G.E. CORAZZA.S. AGNOLI, S. MARTELLO

Abstract

In this article, we describe the DIMAI model for creative thinking, which incorporates the introduction of irrelevant information in order to generate new ideas. The model is applied to the fashion design creativity context, considering both internal and eternal sources of motivation, requirements, and information, including customer needs, socio- cultural trends, and fashion industry requirements. We also provide paradigmatic examples that illustrate a-posteriori the importance of the introduction of anomalies through the application of divergent modifiers. 

 

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Counterpoint as a principle of creativity: extracting divergent modifiers from The Art of Fugue by Johann Sebastian Bach

G. E. CORAZZA, S. AGNOLI, S. MARTELLO

Abstract

The main message carried by this article is that counterpoint can be taken as a model approach for the introduction of contrasting elements, not only in musical composition but also in the generation of ideas in any domain of knowledge. We start by an interdisciplinary review about the power of opposite concepts as constituting elements in nature. This is followed by the description of the DIMAI model for creative thinking, which is founded upon the dual forces of convergent and divergent thinking modalities. The main body of our work is an extraction of divergent modifiers from the Contrapunctus composed by Bach and collected in the Art of Fugue, with simple examples of application to the diversified fields of education and computer science.

Link to the article on Musica Docta

 

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Estimating Creativity with a Multiple-Measurement Approach Within Scientific and Artistic Domains

 S. AGNOLI, G.E. CORAZZA, M.A. RUNCO

Abstract

This article presents the structure and the composition of a newly developed multifaceted test battery for the measurement of creativity within scientific and artistic domains. By integrating existing procedures for the evaluation of creativity, the new battery promises to become a comprehensive assessment of creativity, encompassing both domain-general and domain-specific components. In particular, the test battery was designed for the measurement of the 2 main stages of the creative thinking process: ideation and evaluation. The test battery also includes 2 measures of creative achievement and can be used to assess professional levels of creativity in artistic and scientific creativity, as well as everyday creativity. Because creative thinking is not an isolated phenomenon in human behavior, the battery includes the measurement of 2 constructs, intelligence and personality, both of which are highly relevant for creativity. Preliminary results from a vast administration campaign of this test battery are presented.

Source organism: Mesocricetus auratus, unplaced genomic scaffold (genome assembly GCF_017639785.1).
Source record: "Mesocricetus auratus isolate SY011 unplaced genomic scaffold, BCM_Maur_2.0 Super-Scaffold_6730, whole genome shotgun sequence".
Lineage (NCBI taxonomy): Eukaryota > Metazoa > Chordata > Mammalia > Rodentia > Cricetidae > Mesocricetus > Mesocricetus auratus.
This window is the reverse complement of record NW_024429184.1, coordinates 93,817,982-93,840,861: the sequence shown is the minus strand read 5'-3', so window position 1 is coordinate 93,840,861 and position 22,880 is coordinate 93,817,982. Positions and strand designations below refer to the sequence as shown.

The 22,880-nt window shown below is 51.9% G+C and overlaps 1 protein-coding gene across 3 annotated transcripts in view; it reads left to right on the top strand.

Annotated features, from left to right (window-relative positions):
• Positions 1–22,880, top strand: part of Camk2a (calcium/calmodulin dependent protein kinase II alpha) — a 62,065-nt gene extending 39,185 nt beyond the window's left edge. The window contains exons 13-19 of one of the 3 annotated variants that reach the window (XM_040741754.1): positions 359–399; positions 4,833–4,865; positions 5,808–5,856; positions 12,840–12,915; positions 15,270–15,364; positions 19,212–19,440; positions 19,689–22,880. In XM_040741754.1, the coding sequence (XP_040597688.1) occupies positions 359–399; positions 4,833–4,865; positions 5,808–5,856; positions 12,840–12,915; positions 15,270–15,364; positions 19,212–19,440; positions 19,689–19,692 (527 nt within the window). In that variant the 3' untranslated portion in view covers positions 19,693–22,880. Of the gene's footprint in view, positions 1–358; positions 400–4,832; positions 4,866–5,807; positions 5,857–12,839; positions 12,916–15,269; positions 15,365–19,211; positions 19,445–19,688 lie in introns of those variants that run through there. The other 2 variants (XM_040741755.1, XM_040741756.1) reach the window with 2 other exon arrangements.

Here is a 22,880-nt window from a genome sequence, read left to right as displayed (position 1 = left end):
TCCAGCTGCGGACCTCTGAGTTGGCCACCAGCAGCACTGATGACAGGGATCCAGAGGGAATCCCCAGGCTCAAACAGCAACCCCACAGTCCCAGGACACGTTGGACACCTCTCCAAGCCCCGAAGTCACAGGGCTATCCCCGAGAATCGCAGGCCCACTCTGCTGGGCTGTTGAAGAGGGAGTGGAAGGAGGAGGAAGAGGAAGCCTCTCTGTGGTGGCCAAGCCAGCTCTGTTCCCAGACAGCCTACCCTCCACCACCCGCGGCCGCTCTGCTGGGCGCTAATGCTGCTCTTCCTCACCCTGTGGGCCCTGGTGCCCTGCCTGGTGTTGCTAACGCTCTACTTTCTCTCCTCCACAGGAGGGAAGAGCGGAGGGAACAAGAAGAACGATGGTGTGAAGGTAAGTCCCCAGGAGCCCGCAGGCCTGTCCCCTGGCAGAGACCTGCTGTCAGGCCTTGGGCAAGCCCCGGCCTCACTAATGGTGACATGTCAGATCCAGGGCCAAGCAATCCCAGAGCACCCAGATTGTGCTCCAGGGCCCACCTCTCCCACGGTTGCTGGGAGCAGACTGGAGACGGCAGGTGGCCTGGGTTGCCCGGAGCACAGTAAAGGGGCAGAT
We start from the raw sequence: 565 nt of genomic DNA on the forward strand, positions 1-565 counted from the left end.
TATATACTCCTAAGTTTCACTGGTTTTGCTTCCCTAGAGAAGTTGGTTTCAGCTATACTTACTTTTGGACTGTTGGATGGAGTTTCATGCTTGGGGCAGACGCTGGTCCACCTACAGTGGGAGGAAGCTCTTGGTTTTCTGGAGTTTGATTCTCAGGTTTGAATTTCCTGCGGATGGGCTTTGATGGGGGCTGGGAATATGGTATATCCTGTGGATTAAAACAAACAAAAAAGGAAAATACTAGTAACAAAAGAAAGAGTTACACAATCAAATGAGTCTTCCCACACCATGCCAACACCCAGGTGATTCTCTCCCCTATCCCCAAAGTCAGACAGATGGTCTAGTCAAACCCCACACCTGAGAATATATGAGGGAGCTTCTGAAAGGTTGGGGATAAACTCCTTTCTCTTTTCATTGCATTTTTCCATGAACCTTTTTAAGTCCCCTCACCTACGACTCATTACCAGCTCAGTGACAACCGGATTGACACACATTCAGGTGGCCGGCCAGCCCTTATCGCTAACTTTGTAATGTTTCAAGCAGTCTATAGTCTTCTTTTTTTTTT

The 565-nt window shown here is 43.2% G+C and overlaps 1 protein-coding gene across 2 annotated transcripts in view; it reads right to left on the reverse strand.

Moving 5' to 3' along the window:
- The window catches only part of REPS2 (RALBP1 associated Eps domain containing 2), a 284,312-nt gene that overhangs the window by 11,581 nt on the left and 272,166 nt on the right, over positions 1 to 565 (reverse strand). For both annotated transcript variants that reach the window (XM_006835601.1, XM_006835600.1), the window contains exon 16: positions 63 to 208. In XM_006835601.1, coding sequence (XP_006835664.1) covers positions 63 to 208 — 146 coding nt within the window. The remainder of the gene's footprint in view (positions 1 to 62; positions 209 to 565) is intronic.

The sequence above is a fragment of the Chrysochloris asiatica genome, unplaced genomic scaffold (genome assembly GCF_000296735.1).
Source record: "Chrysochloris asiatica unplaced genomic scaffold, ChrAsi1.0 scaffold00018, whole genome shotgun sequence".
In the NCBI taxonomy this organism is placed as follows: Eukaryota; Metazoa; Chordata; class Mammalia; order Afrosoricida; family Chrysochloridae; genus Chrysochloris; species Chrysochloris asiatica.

Link to the article on Creativity Research Journal 

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An eye-tracking analysis of irrelevance processing as moderator of Openness and creative performance

 S. AGNOLI, l. FRANCHIN, E. RUBALTELLI, G.E. CORAZZA

Abstract

Openness has been identified as one of the personality traits with stronger association to creativity into the Five-Factor Model of personality. But what are the psychological mechanisms that relate Openness and creative performance? The present paper aims at responding to this question, exploring in particular whether the attentional processing of apparently irrelevant information (irrelevance processing) can act as a moderator within the relation between Openness and creativity. To this aim, a visual version of the Unusual Uses Task was developed and, using an eye-tracker methodology, the attentional processing of both information that is central to the task, and information that is “apparently” irrelevant for its execution was measured. The results showed a moderating effect of irrelevance processing on the role of Openness in both creative achievement and originality of the uses produced by the participants, with creativity reaching higher levels in individuals who gave attention to irrelevant information and were characterized by a high level of Openness. These findings establish attentive processing as a central psychological mechanism to explain the relationship between Openness and creativity.

Link to the article on Creativity Research Journal 

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TRIZ as seen through the DIMAI creative thinking modell

S. AGNOLI, G. E. CORAZZA

Abstract

The aim of this paper is to show that TRIZ is not an isolated theory, but a set of tools that can be interpreted in the light of general theoretical models for creativity. In fact, the numerous tools and strategies that TRIZ formulates can be seen as specific instances of the DIMAI model for the creative thinking process, which takes into account environmental, personality, and cognitive factors and postulates five principal states: Drive, Information, Movement, Assessment and Implementation. Letting “strategy” be defined as a sequence of activation of states, components or sub-processes that includes implementation as a final step, we show how TRIZ offers a systematic organization of strategies for the disciplined and aware use of the complex interactions between the cognitive, individual and emotional elements hypothesized into the DIMAI model. The interpretation of TRIZ through the DIMAI model is not only interesting from a theoretical point of view, but it adds an awareness layer which can help both the scientist and the practitioner in dealing systematically and homogeneously with the multiple variables and elements involved in the creative and innovative act, thus enhancing the overall effectiveness.

Link to the article on Procedia Engineering